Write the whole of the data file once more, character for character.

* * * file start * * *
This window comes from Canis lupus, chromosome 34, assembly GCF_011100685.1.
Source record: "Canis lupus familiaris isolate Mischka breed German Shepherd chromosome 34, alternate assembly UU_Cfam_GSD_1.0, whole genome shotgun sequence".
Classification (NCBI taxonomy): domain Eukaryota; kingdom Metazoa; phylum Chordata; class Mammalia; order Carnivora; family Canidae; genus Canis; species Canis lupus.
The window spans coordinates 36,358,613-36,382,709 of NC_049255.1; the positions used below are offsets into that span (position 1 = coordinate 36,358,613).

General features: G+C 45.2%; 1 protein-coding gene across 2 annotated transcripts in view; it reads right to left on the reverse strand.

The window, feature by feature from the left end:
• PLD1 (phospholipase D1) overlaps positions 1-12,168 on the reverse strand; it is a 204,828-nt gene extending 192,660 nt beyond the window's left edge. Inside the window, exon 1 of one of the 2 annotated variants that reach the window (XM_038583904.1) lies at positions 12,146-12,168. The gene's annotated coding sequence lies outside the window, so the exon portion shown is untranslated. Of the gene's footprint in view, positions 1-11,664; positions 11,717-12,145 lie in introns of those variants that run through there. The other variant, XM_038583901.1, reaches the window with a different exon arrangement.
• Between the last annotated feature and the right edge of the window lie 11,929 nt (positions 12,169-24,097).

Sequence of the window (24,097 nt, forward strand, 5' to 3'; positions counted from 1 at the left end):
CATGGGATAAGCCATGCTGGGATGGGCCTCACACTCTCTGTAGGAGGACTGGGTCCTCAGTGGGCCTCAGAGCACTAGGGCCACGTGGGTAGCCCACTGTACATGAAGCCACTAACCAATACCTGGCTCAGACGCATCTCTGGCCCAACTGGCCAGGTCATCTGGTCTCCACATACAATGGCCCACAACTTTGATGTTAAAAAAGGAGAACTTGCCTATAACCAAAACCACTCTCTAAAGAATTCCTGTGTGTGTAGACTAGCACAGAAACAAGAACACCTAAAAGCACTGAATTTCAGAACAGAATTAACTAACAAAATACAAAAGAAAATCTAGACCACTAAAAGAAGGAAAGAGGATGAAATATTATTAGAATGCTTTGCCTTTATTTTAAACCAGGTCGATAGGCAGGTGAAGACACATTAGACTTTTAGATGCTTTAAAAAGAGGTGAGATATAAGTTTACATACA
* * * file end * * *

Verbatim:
This window comes from Canis lupus, chromosome 34, assembly GCF_011100685.1.
Source record: "Canis lupus familiaris isolate Mischka breed German Shepherd chromosome 34, alternate assembly UU_Cfam_GSD_1.0, whole genome shotgun sequence".
Classification (NCBI taxonomy): domain Eukaryota; kingdom Metazoa; phylum Chordata; class Mammalia; order Carnivora; family Canidae; genus Canis; species Canis lupus.
The window spans coordinates 36,358,613-36,382,709 of NC_049255.1; the positions used below are offsets into that span (position 1 = coordinate 36,358,613).

General features: G+C 45.2%; 1 protein-coding gene across 2 annotated transcripts in view; it reads right to left on the reverse strand.

The window, feature by feature from the left end:
• PLD1 (phospholipase D1) overlaps positions 1-12,168 on the reverse strand; it is a 204,828-nt gene extending 192,660 nt beyond the window's left edge. Inside the window, exon 1 of one of the 2 annotated variants that reach the window (XM_038583904.1) lies at positions 12,146-12,168. The gene's annotated coding sequence lies outside the window, so the exon portion shown is untranslated. Of the gene's footprint in view, positions 1-11,664; positions 11,717-12,145 lie in introns of those variants that run through there. The other variant, XM_038583901.1, reaches the window with a different exon arrangement.
• Between the last annotated feature and the right edge of the window lie 11,929 nt (positions 12,169-24,097).

Sequence of the window (24,097 nt, forward strand, 5' to 3'; positions counted from 1 at the left end):
CATGGGATAAGCCATGCTGGGATGGGCCTCACACTCTCTGTAGGAGGACTGGGTCCTCAGTGGGCCTCAGAGCACTAGGGCCACGTGGGTAGCCCACTGTACATGAAGCCACTAACCAATACCTGGCTCAGACGCATCTCTGGCCCAACTGGCCAGGTCATCTGGTCTCCACATACAATGGCCCACAACTTTGATGTTAAAAAAGGAGAACTTGCCTATAACCAAAACCACTCTCTAAAGAATTCCTGTGTGTGTAGACTAGCACAGAAACAAGAACACCTAAAAGCACTGAATTTCAGAACAGAATTAACTAACAAAATACAAAAGAAAATCTAGACCACTAAAAGAAGGAAAGAGGATGAAATATTATTAGAATGCTTTGCCTTTATTTTAAACCAGGTCGATAGGCAGGTGAAGACACATTAGACTTTTAGATGCTTTAAAAAGAGGTGAGATATAAGTTTACATACA